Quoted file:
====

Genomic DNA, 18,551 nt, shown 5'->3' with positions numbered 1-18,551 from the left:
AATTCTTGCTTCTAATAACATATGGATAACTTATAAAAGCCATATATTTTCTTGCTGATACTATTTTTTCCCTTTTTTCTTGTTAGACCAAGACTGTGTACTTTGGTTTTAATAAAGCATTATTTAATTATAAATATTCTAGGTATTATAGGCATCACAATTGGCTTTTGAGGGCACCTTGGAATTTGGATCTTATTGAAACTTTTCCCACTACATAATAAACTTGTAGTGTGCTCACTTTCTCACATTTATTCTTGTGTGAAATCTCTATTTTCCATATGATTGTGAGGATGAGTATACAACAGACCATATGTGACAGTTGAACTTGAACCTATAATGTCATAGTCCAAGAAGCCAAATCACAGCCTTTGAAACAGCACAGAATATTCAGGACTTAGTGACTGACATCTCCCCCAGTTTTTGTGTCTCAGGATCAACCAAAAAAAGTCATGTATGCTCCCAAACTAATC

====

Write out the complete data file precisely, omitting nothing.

Genomic DNA, 18,551 nt, shown 5'->3' with positions numbered 1-18,551 from the left:
AATTCTTGCTTCTAATAACATATGGATAACTTATAAAAGCCATATATTTTCTTGCTGATACTATTTTTTCCCTTTTTTCTTGTTAGACCAAGACTGTGTACTTTGGTTTTAATAAAGCATTATTTAATTATAAATATTCTAGGTATTATAGGCATCACAATTGGCTTTTGAGGGCACCTTGGAATTTGGATCTTATTGAAACTTTTCCCACTACATAATAAACTTGTAGTGTGCTCACTTTCTCACATTTATTCTTGTGTGAAATCTCTATTTTCCATATGATTGTGAGGATGAGTATACAACAGACCATATGTGACAGTTGAACTTGAACCTATAATGTCATAGTCCAAGAAGCCAAATCACAGCCTTTGAAACAGCACAGAATATTCAGGACTTAGTGACTGACATCTCCCCCAGTTTTTGTGTCTCAGGATCAACCAAAAAAAGTCATGTATGCTCCCAAACTAATC